International Workshop on Continuum Modeling of Biomolecules 
September 14-16, 2009 in Beijing, China 


Continuum and semi-continuum models of biomolecules have been shown to be powerful. Such models are coarse-grained descriptions of biomolecular systems that are atomistic in nature, and have been widely used to calculate biomolecular interaction energies, to simulate conformational changes of large biomolecules, and to describe molecular binding and transport. While continuum models are much more efficient than atomistic models, challenges remain to improve the accuracy of such models as well as to develop more reliable and efficient numerical methods.

This workshop brings together experts in interdisciplinary areas of biochemistry, biophysics, mathematics, and scientific computing to report and discuss the latest advances in continuum modeling of biomolecular systems. Many aspects of such advances---theories, modeling tools, numerical methods, and applications---are to be discussed. We aim at examining the power, limitation, and potential extension of coarse-grained approaches. In particular, we shall make an effort in bridging the continuum and semi-continuum approaches with discrete approaches such molecular dynamics simulations. We shall also strive to bring modern mathematics and computational techniques to the frontiers of biomolecular modeling.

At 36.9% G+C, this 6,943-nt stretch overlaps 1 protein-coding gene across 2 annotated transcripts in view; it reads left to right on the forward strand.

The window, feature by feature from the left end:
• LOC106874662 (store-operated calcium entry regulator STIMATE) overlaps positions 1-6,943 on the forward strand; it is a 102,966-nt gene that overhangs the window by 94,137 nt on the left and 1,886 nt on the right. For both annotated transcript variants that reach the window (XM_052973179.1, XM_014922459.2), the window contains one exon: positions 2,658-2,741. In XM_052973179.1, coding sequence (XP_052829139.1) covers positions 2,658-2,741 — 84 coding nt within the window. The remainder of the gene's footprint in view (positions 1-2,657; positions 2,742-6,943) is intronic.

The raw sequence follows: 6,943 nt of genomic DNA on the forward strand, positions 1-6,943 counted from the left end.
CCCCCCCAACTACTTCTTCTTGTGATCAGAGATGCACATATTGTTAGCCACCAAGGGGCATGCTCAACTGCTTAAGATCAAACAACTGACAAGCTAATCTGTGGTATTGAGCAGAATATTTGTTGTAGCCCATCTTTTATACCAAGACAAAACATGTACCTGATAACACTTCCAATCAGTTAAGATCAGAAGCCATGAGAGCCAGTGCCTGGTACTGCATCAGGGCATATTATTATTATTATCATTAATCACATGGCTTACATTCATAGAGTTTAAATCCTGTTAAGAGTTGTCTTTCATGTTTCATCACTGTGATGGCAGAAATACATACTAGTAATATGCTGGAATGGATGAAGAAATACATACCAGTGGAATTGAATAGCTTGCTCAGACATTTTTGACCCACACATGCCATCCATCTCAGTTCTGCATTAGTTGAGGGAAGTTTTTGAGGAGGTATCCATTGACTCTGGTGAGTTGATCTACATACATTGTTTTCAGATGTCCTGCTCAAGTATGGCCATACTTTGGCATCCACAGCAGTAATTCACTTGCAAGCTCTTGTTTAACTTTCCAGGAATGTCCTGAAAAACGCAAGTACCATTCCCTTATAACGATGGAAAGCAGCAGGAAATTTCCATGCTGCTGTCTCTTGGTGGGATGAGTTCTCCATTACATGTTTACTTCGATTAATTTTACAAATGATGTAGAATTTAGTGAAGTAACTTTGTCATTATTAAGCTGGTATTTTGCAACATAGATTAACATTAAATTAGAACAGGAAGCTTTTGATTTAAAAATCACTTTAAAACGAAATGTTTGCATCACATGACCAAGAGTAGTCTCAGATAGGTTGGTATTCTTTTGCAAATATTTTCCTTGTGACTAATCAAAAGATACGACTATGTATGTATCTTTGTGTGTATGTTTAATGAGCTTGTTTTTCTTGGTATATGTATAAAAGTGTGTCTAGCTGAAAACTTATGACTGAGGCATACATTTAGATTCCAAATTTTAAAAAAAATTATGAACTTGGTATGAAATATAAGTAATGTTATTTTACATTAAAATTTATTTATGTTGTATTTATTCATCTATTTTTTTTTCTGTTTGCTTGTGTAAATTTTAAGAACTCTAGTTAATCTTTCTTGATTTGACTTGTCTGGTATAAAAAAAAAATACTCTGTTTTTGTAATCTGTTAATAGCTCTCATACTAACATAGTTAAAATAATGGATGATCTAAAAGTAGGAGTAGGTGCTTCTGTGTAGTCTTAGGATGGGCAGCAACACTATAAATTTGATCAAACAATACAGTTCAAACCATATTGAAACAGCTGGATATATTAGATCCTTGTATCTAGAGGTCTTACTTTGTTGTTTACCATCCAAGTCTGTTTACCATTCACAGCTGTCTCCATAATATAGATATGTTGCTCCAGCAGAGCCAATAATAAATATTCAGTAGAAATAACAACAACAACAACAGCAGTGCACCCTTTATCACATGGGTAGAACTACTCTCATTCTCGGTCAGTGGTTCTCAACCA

We believe this workshop will promote cross-disciplinary interactions, and provide a platform of learning, training and communication for young scientists and students in these areas.


This workshop will cover a wide spectrum of topics that include but are not limited to:

  • Molecular surface generation.
  • Implicit solvation models. Other hybrid solvation models.
  • Variational solvation and levelset method.
  • Continuum electrostatics: Poisson-Boltzmann Theory and Generalized Born models, reaction-field methods, fast algorithms.
  • Free energy calculations.
  • Biomolecular diffusion, reaction, and transport.
  • Hydrophobic interactions.
  • Molecular recognition.
  • Mechanical properties.
  • Proteins, membranes, and ion channels.
  • Multiscale modeling. Mapping between continuum, molecular dynamics, and quantum mechanical descriptions.